Third level: the view from abroad
How do the systems in other countries select, stream and educate students, and how do they pay for them? Our correspondents assess the degrees of difference
University challenge: Magdalen College, Oxford University. Photograph: Andrew Holt/Photographer’s Choice/Getty
Numbers up in the UK
University students in England and Wales now face bills of almost €11,000 a year. Critics said tuition fees would drive down the numbers applying for third level, but they are increasing, and people from the most deprived parts of Britain are twice as likely to apply as they were a decade ago.
The numbers going to all types of third-level institutions are expected to rise by a quarter over the next 20 years, but university budgets are facing tighter pressures. Already, most direct public funding of teaching costs has gone.
For the best universities, endowments are seen as the way to reduce their dependence on the state. Cambridge University, which has already gathered €6 billion, is preparing to try to harvest more from wealthy donors.
Prospective students are looking more to league tables before picking the university they want to attend. The University of Surrey found its numbers of applications increased by a third after it moved up the rankings in the Guardian university guide. Its achievement is now trumpeted on the homepage of its website: “I am absolutely delighted that we have reached eighth place and that all of the hard work of our colleagues has been recognised,” says Prof Sir Christopher Snowden, president and vice-chancellor of the university.
But there is concern about grade inflation. Last year 18 per cent of students gained a first-class honours degree, a rise of 50 per cent on a decade ago.
Campuses are also becoming less gender-balanced. This year the Universities and Colleges Admissions Service (Ucas) said 580,000 people had applied for places: 333,700 of those were women and 246,300 were men. “There remains a stubborn gap between male and female applicants which, on current trends, could eclipse the gap between rich and poor within a decade,” says Mary Curnock Cook, chief executive of Ucas.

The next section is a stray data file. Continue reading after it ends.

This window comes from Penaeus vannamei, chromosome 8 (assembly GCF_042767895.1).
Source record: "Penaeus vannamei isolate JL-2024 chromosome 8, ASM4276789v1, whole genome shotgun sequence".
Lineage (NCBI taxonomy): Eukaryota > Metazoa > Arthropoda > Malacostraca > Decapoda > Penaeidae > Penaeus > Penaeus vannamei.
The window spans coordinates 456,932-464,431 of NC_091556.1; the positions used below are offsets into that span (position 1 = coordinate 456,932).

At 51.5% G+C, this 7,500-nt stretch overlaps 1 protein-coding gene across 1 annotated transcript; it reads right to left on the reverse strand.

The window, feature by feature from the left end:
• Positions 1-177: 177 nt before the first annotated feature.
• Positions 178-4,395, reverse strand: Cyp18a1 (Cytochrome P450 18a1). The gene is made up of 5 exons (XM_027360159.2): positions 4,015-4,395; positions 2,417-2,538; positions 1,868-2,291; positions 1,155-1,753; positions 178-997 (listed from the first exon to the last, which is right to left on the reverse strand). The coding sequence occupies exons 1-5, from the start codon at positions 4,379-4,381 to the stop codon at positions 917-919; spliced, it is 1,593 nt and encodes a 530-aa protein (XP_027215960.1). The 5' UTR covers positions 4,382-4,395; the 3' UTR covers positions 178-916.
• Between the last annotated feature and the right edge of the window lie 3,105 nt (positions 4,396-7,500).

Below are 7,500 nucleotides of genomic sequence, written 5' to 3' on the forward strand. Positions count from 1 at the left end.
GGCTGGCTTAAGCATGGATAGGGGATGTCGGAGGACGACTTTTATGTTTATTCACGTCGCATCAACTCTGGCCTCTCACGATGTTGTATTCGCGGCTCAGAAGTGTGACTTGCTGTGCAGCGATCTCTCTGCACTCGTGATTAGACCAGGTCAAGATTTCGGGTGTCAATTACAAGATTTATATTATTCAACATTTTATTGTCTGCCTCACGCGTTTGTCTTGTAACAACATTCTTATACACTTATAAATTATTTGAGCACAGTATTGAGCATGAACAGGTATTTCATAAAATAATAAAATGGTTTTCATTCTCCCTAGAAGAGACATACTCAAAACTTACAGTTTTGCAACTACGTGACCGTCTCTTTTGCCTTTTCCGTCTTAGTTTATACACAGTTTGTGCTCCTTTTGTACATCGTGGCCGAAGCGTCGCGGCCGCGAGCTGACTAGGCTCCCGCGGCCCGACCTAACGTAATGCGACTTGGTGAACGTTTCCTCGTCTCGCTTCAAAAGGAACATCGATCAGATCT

Mark Hennessy , London Editor
Elite system in France
French third-level education is divided between the elite grandes écoles , public universities and instituts universitaires technologiques (IUTs), the equivalent of institutes of technology in Ireland.
About 10 per cent of third-level French students are enrolled in grandes écoles , many of which were founded in the 18th century. They are considered the equivalent of the Ivy League and Oxbridge, and admission is on the basis of highly competitive exams. Ninety-three per cent of graduates from the grandes écoles find jobs within two years.
“The grandes écoles are something very specific to France, [and exist] almost nowhere else in the developed world,” says Eric Charbonnier, an expert on French education at the Organisation for Economic Cooperation and Development. The grandes écoles are at the same time the pride of the French system and symptomatic of its worst failings. “The French system is led by a strong elite, but it deteriorates at the lower end,” he says.